How to Catch Eels From a River

How to Catch Eels From a River
Few fish in freshwater can put up the fight that a good sized eel can. These slithery creatures are a handful on the line as well as off. Anglers that target other species in the local river miss out on plenty of action when they decide not to pursue the eel, a fish that can be caught if you know when and how to try.

Instructions

Difficulty: Moderately Challenging

Step 1
Go fishing for eels at night. Eels hide during the day in the mud and under structure such as boulders and logs to avoid detection by predators. Eels will begin biting at twilight and come out in full force when it becomes dark.
Step 2
Locate a spot on the river where the current is not that strong. Go fishing for eels in coves and in places where shallower water runs into a deeper portion of the river. Be certain to have flashlights, although head lamps are the best equipment for this type of angling. It is also advisable to build a small fire if conditions allow; the more light the better for the fishermen on shore.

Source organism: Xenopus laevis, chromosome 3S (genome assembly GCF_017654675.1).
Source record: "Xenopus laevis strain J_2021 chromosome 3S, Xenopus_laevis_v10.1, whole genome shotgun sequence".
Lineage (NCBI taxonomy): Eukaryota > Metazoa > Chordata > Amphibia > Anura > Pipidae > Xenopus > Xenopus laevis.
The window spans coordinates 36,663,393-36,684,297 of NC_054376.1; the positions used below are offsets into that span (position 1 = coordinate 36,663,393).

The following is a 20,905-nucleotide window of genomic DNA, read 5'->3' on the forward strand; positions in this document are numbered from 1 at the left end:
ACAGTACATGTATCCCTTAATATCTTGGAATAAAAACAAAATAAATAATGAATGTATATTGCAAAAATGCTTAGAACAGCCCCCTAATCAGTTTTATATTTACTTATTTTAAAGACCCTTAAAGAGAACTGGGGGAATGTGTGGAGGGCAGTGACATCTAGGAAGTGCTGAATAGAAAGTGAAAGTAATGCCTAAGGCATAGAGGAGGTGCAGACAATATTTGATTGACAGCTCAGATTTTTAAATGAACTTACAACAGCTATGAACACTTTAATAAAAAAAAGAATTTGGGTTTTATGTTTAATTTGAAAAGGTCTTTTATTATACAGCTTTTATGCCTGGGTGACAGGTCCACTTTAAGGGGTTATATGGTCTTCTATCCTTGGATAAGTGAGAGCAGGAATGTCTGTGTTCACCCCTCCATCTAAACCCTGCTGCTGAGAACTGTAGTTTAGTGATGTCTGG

Step 3
Utilize 12-lb. test monofilament line rigged with a number four snelled hook. Attach three large split shots to your line approximately 16 inches above the hook. Bait your hook with a large night crawler. Thread the worm onto your hook so that there is very little left dangling and cast it out into the river as far as you can.
Step 4
Wait for a tug on the line. Eels will normally give one strong tug followed by another as they try to eat the night crawler. Once you feel the first tug be on guard for the second. Set the hook when the second tug comes by pulling back strongly and quickly on the rod tip.
Step 5
Fight the eel as it thrashes in the river. At first you may think you have a snag; that's how strong an eel is as it realizes it is hooked. Gradually you will be able to reel the eel in after this initial burst of energy and strength as the fish tires. The best way to land an eel is to beach it on the shore, as using a net will result in the slippery eel becoming tangled and possibly injured.

Tips & Warnings

 
If an eel fails to bite after about 2 minutes, reel the line in and cast it out again.

Keep Me Informed

Weekly newsletters, announcements and offers from Trails.com to your inbox.

Sign me up!

We HATE spam and promise to keep your email addresses safe and secure.